One of President Obama’s greatest political strengths is his ability to convince people that he understands them not in the abstract, but through shared experiences. You have to struggle to get by? Boy, does he know what that’s like. You’ve had bad experiences with your health insurer? He had to sue his mother’s insurer over improperly denied coverage. You’re a gun enthusiast? Hey, he goes shooting all the time!
Obama used such biography-based narratives to great effect in 2008 and 2012. Sometimes they are true, or at least based in truth. Obama did not grow up rich or privileged, whereas Mitt Romney grew up both and John McCain, the son of an admiral, later became a millionaire. Others are greatly exaggerated.
In his campaign for health care reform, Obama relayed the touching story of how he helped his mother, who was dying from cancer, fight her insurance company. As he told it, she was denied coverage because of a pre-existing condition. Through the reporting of New York Times reporter Janny Scott, we discovered that Obama’s mother was never denied health insurance coverage because of a pre-existing condition. She had coverage the entire time she was being treated for cancer.
During the 2008 presidential campaign and on into the fight for Obamacare, Obama described watching his mother die of cancer in the hospital. As he put it in a 2009 speech to the American Medical Association, he was “watching… as she fought cancer in her final days, spending time worrying whether her insurer would claim her illness was a pre-existing condition.”
The cancer part was true. The rest was fabricated. Obama’s mother died with health insurance coverage and without her son, who remained in Chicago preparing to run for the state Senate. He never watched her fight cancer in her final days. He arrived in Hawaii the day after she died.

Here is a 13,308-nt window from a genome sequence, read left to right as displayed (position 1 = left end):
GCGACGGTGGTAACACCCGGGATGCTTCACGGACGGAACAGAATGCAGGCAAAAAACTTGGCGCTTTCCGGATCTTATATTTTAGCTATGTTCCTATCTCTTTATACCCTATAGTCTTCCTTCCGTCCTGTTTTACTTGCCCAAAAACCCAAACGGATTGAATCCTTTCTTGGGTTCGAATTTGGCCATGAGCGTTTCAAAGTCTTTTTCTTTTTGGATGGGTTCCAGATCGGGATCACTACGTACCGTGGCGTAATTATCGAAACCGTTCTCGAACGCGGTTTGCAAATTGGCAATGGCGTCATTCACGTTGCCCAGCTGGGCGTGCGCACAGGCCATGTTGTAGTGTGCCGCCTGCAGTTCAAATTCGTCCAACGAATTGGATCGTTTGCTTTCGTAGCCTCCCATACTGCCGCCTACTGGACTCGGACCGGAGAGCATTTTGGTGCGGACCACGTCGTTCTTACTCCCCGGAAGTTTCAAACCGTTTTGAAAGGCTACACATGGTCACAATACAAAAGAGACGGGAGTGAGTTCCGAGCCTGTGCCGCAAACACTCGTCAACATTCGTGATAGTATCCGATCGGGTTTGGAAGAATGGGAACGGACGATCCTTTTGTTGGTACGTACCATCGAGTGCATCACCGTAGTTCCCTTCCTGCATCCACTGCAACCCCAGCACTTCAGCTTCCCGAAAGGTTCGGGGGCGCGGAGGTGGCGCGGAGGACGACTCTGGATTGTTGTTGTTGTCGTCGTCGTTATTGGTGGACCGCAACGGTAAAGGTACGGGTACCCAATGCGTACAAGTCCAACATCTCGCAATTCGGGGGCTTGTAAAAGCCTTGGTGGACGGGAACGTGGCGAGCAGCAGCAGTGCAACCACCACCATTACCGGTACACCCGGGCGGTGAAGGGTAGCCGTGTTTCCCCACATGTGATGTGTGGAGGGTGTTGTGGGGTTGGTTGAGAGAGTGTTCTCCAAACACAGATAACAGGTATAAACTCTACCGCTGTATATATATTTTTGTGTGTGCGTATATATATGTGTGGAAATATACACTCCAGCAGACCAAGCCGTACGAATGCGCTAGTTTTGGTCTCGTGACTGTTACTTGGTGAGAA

As he presses hard for new gun control measures that are broadly unpopular in many states, Obama has turned again to his “I’m-just-a-regular-guy-like-you” routine. Despite having famously expressed his true feelings about gun enthusiasts to a group of wealthy San Francisco donors in 2008 -- “they get bitter, they cling to guns or religion or antipathy toward people who aren't like them or anti-immigrant sentiment or anti-trade sentiment as a way to explain their frustrations” -- Obama believes (because it has worked so well for him before) he can belay fears about his real intentions by intimating a genuine kinship with gun owners. He told the New Republic that he “shoots skeet all the time” when at Camp David.
Then the fun started. Had anyone ever seen Obama fire any kind of firearm at all, much less a shotgun at a skeet range? People began asking, and the White House clammed up. As the Washington Post’s fact-checker wrote early last week, there seemed to be no evidence that the president had ever shot skeet.
Under pressure, the White House released the instantly famous photo of Obama supposedly shooting skeet at Camp David. His stance and grip are those of a novice shooter holding a gun with little kick (and aiming horizontally rather than upward, where skeet usually are thrown).
Clearly, the president does not shoot skeet “all the time.” (I’ve shot since I was about 15, for what it’s worth.) That would be no big deal, except that the president said he was a regular shooter, and he said it while pushing for tough gun control measures.
As Hillary Clinton might say, who cares whether he shot skeet once in his life or sneaks away in the middle of the night to get his fix, what difference does it make? Not much, really, except that it reveals again the dishonesty on which Obama likes to base his emotional appeals for controversial policies. Emotionally, it makes a difference whether the person pushing for gun restrictions is an avid shooter or someone who doesn’t know a magazine from a muzzle. Believing that a proposal comes from someone who is on your side causes people to lower their guard. Obama is banking on this to make a difference in the gun control debates in Congress. Gun control opponents now know not to let it influence their thinking. They should act as though the man pushing these measures is not at all one of them -- because he is not.
Andrew Cline is editorial page editor of the New Hampshire Union Leader. You can follow him on Twitter at @Drewhampshire.
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